Providing choices/Choice making

Did you know when you provide autistic people with choices that it teaches them various skills?

During ABA therapy sessions, behavior analysts and RBTs should allow autistic client to choose which programs they want to work on. It allows autistic clients to lead their learning while behavior analysts and RBTs are getting goals accomplished from their clients’ behavior intervention plans (BIPs). For example, I ask my client if they want to work on having a conversation or answering yes/no questions. From there, my client chooses what they want to learn today, such as answering yes/no questions. By allowing autistic clients to choose what they want to learn, it will decrease problematic behaviors overtime while increase their independence and various skills, such as social and communication skills. By providing choices, more learning occurs during ABA therapy sessions. How can you provide choices for autistic clients during ABA therapy sessions?

  1. Use visuals! This can be done by creating a choice board for young autistic clients or a check list for older autistic clients. Both a choice and a checklist can be incorporated based on an autistic clients’ individual needs.
  2. Schedule times for choice making! If you got an autistic client who is starting to learn about choosing activities, incorporate it during their free time. Eventually, it can be expanded to their daily routine of programs during ABA therapy sessions.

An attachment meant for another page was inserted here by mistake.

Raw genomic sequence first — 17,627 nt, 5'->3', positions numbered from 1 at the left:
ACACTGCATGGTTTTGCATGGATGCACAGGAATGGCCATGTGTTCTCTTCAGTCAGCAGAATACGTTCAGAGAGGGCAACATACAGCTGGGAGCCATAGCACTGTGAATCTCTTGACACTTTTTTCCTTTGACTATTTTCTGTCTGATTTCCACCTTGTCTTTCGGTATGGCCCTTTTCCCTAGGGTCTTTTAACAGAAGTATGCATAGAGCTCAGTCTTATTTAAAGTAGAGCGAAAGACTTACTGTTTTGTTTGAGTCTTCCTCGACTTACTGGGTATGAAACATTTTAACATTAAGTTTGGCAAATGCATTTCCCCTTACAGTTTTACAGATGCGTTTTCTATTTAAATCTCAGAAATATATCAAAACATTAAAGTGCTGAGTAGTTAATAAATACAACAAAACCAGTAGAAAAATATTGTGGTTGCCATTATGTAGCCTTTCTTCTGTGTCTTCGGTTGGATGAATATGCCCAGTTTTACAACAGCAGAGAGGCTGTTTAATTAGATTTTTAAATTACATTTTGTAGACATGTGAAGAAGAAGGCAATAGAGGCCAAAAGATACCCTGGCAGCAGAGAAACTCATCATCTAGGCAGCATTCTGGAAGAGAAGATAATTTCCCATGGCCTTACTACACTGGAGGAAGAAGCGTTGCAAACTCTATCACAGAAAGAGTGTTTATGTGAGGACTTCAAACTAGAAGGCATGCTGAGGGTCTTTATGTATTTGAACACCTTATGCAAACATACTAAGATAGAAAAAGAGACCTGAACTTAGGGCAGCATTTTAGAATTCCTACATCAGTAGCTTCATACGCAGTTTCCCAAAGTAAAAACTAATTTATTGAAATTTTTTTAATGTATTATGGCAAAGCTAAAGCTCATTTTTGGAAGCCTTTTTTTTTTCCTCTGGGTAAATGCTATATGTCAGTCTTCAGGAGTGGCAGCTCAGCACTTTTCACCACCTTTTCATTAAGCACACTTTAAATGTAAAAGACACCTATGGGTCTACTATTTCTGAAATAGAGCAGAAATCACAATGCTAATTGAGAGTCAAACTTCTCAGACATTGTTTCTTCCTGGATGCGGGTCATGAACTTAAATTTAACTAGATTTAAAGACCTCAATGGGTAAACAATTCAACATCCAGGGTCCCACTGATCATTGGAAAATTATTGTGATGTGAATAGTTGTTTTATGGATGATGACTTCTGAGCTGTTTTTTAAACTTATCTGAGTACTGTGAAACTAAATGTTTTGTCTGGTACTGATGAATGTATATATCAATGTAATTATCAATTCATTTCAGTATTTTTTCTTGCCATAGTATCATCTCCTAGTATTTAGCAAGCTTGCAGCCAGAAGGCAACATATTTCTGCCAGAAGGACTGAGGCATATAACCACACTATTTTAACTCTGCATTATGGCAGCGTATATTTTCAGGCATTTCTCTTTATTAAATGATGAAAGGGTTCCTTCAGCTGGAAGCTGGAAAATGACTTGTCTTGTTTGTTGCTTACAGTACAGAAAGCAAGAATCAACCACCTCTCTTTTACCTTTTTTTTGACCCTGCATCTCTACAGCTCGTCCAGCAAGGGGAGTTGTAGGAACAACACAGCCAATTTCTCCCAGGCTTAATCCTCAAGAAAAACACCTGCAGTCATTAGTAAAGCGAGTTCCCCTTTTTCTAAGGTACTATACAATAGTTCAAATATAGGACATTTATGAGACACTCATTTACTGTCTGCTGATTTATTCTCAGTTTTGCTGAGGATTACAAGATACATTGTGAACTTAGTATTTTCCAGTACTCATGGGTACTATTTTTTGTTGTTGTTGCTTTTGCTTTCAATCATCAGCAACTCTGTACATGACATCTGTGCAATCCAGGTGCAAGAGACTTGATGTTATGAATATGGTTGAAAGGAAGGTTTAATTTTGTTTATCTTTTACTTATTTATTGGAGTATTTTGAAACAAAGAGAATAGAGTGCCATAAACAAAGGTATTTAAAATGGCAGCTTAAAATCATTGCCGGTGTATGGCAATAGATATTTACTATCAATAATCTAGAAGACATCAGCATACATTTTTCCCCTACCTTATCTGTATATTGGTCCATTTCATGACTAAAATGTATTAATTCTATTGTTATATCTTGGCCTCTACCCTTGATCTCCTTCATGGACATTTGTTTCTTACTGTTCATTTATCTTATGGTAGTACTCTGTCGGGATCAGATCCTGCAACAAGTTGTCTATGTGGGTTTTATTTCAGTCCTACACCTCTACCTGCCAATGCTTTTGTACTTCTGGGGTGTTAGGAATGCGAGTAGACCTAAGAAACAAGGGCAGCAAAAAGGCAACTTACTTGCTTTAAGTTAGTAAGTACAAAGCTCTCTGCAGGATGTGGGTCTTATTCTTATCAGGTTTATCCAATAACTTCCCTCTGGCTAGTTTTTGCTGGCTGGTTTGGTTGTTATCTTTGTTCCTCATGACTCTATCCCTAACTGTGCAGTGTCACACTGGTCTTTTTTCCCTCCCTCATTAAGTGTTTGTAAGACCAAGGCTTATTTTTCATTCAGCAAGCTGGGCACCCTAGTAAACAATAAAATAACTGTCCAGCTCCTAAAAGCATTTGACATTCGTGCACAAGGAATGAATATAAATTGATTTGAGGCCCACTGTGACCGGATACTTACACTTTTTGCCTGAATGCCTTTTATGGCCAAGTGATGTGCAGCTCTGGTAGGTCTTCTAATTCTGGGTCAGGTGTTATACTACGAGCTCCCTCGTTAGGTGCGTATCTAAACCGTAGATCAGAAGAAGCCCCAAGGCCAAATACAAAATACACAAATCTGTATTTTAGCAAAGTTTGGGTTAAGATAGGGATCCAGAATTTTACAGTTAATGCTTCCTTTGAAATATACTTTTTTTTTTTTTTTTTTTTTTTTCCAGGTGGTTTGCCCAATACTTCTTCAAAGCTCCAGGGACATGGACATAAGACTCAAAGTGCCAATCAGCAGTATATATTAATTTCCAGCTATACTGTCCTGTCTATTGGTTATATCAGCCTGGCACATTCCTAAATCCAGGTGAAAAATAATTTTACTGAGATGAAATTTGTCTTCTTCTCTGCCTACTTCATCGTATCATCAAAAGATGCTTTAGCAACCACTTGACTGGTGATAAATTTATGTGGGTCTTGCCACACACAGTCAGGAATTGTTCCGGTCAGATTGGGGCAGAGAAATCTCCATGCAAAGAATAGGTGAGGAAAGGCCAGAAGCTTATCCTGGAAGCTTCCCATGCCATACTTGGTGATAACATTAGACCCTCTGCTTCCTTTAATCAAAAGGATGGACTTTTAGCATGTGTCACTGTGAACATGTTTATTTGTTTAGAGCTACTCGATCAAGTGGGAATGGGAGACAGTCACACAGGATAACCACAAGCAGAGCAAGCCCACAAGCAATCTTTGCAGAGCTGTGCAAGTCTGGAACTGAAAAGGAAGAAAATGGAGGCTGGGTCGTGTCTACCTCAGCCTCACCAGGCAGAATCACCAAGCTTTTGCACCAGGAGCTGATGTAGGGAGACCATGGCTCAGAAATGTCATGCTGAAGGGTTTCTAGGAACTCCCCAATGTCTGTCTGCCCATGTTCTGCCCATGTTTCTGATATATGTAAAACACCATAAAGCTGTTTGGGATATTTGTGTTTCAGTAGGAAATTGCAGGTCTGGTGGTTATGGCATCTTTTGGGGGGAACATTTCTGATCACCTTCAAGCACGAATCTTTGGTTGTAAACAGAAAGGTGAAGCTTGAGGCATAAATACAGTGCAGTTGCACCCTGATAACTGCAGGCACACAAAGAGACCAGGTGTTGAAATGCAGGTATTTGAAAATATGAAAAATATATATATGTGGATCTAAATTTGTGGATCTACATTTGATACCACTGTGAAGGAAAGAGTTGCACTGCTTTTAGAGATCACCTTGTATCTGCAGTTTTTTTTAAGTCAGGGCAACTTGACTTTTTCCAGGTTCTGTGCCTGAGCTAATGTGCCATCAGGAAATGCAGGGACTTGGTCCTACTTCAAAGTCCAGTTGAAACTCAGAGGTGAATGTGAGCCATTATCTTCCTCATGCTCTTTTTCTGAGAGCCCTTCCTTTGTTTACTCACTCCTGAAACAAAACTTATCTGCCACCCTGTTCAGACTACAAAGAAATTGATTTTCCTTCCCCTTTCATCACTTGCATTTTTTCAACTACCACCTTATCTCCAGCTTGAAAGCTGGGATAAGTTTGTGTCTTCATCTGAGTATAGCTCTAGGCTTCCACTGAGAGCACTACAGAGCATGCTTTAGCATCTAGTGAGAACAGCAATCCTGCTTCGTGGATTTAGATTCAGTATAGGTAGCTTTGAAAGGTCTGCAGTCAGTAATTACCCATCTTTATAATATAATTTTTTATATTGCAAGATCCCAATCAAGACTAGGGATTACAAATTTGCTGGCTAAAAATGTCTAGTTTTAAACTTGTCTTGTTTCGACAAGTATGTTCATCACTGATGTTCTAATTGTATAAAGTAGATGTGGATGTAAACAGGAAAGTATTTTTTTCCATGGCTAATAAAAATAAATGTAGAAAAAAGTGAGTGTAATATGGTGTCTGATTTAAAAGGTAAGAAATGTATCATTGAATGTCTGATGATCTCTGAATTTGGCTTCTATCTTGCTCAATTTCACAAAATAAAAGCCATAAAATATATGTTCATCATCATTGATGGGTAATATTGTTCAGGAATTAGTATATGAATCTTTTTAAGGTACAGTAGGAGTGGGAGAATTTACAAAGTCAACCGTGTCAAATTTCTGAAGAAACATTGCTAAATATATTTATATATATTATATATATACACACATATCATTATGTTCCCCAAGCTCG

Now when should we provide choices for autistic clients?

Providing choices can be applied throughout a daily routine! I encourage behavior analysts and RBTs to have their autistic clients choose activities from their programs to work on in order to be proactive participants in their learning process. Also, choice making can be a reinforcer, as well as a desired behavior associated with other reinforcers. For example, when an autistic client responds appropriately with choosing an activity from their programs to work on, an RBT or behavior analyst allows the client to play with a computer for 5 minutes before working on their chosen activity or program. Providing choices should occur gradually based on the student’s needs and level of functioning. When more opportunities of choices are provided, then autistic clients will grow with various skills.

Now that you learned the importance about providing choices, it is time to let autistic clients choose how their learning occurs during ABA therapy sessions. They can become pro-active participants in their progress and growth! Would you want to start providing choices for your autistic client during ABA therapy sessions? Share your thoughts in the comments section!

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Published by The World of Autism

My name is Michelle. Follow my journey on life with Autism.

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